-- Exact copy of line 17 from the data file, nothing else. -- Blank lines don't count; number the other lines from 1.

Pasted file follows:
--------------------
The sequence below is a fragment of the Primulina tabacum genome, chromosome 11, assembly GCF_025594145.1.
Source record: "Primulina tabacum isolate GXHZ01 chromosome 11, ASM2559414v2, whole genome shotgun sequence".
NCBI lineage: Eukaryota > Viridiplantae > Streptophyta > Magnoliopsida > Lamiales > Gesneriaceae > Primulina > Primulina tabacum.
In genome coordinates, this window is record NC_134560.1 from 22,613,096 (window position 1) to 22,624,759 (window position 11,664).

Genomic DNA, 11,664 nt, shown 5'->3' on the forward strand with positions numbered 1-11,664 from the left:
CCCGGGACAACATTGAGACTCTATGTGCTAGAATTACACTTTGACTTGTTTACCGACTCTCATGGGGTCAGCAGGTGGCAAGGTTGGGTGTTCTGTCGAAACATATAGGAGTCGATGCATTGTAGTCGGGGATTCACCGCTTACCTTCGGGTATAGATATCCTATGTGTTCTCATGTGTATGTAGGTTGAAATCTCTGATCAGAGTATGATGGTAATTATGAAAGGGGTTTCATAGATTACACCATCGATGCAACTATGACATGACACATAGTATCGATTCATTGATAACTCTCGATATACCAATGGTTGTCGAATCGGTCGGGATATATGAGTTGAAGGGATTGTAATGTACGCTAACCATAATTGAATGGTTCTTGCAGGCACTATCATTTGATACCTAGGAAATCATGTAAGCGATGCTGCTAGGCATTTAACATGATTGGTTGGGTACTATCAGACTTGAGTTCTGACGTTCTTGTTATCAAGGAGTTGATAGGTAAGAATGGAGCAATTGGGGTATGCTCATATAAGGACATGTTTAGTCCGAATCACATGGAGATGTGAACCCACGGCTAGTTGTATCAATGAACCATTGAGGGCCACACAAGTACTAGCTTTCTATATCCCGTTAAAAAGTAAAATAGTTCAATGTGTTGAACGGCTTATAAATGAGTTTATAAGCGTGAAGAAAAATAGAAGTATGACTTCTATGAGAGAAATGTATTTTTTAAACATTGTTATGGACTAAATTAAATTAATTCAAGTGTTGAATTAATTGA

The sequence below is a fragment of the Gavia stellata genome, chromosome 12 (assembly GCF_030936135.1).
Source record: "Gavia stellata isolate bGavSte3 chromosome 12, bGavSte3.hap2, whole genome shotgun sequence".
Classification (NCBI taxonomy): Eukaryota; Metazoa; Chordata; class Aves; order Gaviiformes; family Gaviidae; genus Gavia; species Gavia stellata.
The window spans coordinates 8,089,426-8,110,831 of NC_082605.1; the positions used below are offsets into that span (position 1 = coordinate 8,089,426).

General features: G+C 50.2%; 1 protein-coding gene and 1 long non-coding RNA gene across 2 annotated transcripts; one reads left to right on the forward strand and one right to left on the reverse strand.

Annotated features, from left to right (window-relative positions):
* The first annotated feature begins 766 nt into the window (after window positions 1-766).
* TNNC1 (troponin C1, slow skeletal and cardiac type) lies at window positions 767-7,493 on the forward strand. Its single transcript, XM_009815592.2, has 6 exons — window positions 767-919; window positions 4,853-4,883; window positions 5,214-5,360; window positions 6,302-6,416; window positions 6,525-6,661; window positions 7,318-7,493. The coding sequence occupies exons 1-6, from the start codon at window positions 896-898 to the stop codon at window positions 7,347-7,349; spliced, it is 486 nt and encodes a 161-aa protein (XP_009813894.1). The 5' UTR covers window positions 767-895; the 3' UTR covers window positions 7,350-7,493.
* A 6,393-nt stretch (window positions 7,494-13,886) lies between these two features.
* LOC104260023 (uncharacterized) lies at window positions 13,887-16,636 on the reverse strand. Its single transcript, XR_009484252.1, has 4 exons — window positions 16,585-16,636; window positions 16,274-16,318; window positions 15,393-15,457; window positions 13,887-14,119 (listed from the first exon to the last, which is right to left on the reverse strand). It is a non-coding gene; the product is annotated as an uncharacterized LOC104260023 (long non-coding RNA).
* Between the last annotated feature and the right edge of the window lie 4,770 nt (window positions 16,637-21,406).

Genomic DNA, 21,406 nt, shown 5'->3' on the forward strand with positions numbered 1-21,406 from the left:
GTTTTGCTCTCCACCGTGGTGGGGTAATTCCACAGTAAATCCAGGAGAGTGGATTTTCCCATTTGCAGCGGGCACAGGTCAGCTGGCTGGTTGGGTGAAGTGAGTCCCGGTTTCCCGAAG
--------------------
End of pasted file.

* Between the last annotated feature and the right edge of the window lie 4,770 nt (window positions 16,637-21,406).